Volunteers for President Obama have flooded into Latino-owned nail salons, buttonholing potential Obama voters as they sit captive in their chairs. In Colorado, supporters of Mitt Romney are recruiting Latino owners of small businesses to reach out to other business owners whom they view as particularly receptive to the Republican economic message.
Mr. Obama and his supporters have outspent Mr. Romney and his backers nearly 2-to-1 on advertising on Spanish-language television stations in three of the most closely contested states — Colorado, Florida and Nevada — including a new advertisement in which Mr. Obama makes a personal appeal for support, speaking entirely in Spanish. Mr. Romney’s advisers have relied on a surge of ads across the television spectrum, saying that most Hispanics speak English and consider the economy, not immigration, the top issue.
But if their strategies differ, both campaigns have determined that turning out Latinos in those three states is potentially critical. Mr. Obama is trying to roll up an outsize margin among Hispanics that could edge him to victory in those states, while Mr. Romney is seeking to hold down the president’s numbers.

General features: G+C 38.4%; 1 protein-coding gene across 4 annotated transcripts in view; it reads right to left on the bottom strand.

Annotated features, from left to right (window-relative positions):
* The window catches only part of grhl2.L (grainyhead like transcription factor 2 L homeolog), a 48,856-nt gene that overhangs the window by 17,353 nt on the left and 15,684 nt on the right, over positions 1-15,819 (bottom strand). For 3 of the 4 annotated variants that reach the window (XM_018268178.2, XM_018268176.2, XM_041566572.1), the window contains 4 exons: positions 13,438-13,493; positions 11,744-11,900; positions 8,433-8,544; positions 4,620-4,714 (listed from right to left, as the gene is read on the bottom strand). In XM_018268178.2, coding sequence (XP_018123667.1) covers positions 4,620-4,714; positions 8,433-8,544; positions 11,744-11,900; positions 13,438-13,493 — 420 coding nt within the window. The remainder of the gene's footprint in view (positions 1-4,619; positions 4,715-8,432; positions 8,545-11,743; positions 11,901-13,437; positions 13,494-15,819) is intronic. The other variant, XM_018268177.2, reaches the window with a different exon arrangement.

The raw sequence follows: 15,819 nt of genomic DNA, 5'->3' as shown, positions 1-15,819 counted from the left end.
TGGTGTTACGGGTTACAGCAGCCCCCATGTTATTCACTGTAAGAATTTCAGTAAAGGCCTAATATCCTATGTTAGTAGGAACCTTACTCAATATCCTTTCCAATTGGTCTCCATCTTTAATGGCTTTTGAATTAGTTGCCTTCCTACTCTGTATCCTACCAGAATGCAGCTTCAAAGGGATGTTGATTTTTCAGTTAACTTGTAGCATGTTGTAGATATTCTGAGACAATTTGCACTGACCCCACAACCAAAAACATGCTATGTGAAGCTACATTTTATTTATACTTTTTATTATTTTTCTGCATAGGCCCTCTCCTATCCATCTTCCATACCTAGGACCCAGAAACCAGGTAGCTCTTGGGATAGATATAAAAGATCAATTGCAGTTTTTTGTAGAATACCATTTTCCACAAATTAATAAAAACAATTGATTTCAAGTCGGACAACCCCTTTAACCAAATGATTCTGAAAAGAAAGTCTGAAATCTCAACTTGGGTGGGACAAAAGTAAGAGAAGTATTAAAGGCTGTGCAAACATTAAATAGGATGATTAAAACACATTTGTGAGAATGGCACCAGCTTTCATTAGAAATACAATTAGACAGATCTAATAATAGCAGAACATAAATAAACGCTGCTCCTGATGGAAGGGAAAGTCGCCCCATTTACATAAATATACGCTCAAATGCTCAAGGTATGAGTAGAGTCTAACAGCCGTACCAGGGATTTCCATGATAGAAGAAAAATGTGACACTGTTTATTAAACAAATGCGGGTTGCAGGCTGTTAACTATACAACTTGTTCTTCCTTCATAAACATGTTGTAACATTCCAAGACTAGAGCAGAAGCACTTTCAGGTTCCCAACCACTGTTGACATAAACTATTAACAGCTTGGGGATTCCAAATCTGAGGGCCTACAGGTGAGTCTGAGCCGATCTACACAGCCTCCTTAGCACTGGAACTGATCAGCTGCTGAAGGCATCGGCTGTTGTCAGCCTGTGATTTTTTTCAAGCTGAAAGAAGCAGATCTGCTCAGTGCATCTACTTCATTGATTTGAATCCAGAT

Mr. Obama’s campaign manager, Jim Messina, said that while Latino voters were central in a growing number of states — including Iowa, North Carolina and Virginia — nowhere were they more critical than in Colorado, Nevada and Florida.
The voting population of Latinos has been on a steady rise in Colorado and Nevada. In Florida, it has shifted from Cuban, a heavily Republican bloc, to include more Puerto Ricans, a group that has proved to be more Democratic in the state. The change has provided Democrats with a new pool of potential supporters.
These last weeks are the culmination of a strategy years in the making for Mr. Obama. It now seeks to take advantage of a backlash among many Latino voters against tough immigration measures embraced by Mr. Romney during his party’s presidential primaries.
Mr. Obama’s campaign and its supporters have spent $8.9 million on Spanish-language television stations in Colorado, Florida and Nevada, compared with $4.6 million by Mr. Romney, according to Kantar Media, which tracks advertising spending.
Recent polling of Latino voters attests to the obstacles Mr. Romney faces. The Pew Hispanic Center survey found that 61 percent of respondents said that Democrats were more concerned than Republicans about Hispanic people; just 10 percent said Republicans were more concerned.
The poll showed Mr. Obama leading Mr. Romney among Hispanic voters nationwide 69 percent to 21 percent; in 2008, Mr. Obama took 67 percent of the Hispanic vote, to 31 percent for Senator John McCain.